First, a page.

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Federal prosecutors investigated ‘significant’ incidents after riots

Rod J. Rosenstein, U.S. Attorney for the District of Maryland. (File)

Rod J. Rosenstein, U.S. Attorney for the District of Maryland. (File)

Federal investigators were dispatched to Baltimore almost immediately after rioting and unrest shook the city last April, and in the following months, charges were levied against several people, including for arson, theft and gun crimes.

No arson arrests were made the week of the unrest but investigators from the Bureau of Alcohol, Tobacco, Firearms and Explosives were quickly brought in to investigate, according to Rod J. Rosenstein, U.S. Attorney for the District of Maryland.

“We talked with ATF immediately after the riots and we agreed it was important for the city that people who committed these crimes be held accountable,” he said.

The ATF investigators brought not only expertise in investigating arson and related crimes but also the manpower required to comb through video surveillance footage from throughout the city to track and identify suspects, Rosenstein said.

“What we found was a lot of these incidents were not isolated,” he said. “There was a group of people who were committing multiple crimes and fueling the rioting, not the peaceful protesting.”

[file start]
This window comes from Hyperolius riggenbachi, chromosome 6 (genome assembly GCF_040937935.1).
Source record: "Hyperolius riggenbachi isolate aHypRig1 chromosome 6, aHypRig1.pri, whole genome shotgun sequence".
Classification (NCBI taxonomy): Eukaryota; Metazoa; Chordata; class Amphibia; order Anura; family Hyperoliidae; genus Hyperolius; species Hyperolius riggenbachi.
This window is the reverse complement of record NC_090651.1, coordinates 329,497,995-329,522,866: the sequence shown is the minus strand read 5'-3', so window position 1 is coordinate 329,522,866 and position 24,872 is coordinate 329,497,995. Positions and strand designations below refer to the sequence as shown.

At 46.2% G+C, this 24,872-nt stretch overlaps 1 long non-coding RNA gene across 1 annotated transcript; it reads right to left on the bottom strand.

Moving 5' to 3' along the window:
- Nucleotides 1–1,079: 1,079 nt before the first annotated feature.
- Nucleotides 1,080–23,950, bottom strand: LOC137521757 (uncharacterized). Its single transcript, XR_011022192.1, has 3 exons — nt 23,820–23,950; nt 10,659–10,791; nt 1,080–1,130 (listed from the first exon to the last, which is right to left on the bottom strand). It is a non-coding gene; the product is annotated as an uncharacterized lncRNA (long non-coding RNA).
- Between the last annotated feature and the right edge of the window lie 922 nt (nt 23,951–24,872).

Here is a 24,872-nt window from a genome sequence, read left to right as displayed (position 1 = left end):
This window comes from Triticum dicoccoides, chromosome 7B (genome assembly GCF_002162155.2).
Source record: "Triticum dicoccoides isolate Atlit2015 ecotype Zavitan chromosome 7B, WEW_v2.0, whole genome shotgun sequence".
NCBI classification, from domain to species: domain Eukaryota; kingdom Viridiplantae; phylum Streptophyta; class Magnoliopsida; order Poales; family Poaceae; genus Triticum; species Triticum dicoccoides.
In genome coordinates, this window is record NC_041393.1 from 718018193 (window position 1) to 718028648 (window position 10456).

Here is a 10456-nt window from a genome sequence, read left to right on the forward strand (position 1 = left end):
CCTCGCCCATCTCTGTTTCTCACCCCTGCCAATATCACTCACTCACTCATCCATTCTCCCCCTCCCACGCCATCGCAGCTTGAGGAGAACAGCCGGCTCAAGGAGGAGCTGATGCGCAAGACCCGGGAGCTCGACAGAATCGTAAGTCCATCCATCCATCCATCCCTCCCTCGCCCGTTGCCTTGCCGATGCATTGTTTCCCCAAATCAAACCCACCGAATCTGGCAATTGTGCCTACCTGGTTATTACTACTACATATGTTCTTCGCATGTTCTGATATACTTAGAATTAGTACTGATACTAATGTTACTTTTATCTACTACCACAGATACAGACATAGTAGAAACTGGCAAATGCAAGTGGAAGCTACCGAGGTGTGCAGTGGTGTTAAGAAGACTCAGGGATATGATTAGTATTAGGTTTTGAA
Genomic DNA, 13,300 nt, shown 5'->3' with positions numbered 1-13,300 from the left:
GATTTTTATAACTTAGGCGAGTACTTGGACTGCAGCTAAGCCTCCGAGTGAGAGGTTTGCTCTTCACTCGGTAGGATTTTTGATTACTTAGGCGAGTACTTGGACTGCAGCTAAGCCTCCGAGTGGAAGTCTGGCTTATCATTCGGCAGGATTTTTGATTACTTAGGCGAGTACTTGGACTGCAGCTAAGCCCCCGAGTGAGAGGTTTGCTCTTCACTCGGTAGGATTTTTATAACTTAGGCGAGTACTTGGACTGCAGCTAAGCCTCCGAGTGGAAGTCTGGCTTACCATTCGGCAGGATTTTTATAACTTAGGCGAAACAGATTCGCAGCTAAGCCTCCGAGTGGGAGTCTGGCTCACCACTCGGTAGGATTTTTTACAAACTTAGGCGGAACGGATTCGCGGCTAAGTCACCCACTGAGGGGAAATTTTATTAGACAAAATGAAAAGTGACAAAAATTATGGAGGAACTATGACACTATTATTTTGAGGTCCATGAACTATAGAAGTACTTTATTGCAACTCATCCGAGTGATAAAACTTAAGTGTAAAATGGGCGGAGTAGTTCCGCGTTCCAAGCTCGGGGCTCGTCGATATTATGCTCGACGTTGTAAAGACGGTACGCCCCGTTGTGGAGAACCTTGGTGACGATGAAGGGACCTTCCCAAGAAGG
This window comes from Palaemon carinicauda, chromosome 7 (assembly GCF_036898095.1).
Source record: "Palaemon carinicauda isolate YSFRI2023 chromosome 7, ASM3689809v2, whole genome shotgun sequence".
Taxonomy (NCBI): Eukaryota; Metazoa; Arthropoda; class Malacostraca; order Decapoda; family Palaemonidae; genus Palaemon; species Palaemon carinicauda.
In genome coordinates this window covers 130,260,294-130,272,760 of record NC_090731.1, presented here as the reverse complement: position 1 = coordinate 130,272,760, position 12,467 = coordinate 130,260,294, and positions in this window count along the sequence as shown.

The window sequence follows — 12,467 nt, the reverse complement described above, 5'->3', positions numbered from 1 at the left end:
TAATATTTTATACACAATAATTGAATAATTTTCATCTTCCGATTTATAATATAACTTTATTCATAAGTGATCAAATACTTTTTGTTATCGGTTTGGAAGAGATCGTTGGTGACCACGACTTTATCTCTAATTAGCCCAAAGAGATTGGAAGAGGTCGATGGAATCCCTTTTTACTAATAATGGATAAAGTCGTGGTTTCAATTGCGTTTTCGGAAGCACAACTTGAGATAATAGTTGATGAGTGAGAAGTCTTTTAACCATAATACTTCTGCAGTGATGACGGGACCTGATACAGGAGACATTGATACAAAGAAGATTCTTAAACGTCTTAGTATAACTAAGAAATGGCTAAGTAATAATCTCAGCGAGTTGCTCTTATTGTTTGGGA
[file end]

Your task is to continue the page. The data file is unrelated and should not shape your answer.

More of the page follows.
Raymon Carter, who started a fire in the CVS pharmacy at Pennsylvania and North avenues, was sentenced to four years in federal prison in November after pleading guilty to a federal rioting charge, according to the U.S. Attorney’s office.

Some people were identified relatively quickly, Rosenstein said; Carter was identified by citizens after a reward was offered.

“We found that people were receptive to that,” he said. “There’s no public sympathy for people who burn down pharmacies.”

Federal prosecutors targeted significant incidents and identified the ones with strong evidence, particularly arson, according to Rosenstein. Investigations are still ongoing and more individuals may be charged, he added.

“There are a lot of crimes that were not prosecuted and people who were not caught but I think it’s significant that we’ve prosecuted the cases that we have because we made it clear there is a deterrent,” Rosenstein said.

Gregory Butler, for example, has been accused of obstructing firefighters by standing on and later puncturing a hose being used to extinguish the fire at the CVS. His case is still pending.

Rashad Robertson was sentenced to time served after confessing to possession of a prescription stolen from the looted CVS, according to Rosenstein’s office.

Donta Betts is awaiting sentencing after pleading guilty to creating an improvised explosive device using propane cylinders, charcoal and lighter fluid. Darius Raymond Stewart and Trevon Green face pending charges relating to commercial arson at other area businesses.

Federal investigators also looked into the May 4 incident where Robert “Meech” Tucker ran from police and threw a handgun to the ground, causing it to fire. Bystanders initially thought police had shot Tucker and pelted law enforcement with bricks and bottles at the scene.

Tucker pleaded guilty to possession of a firearm by a convicted felon and received a 42-month sentence.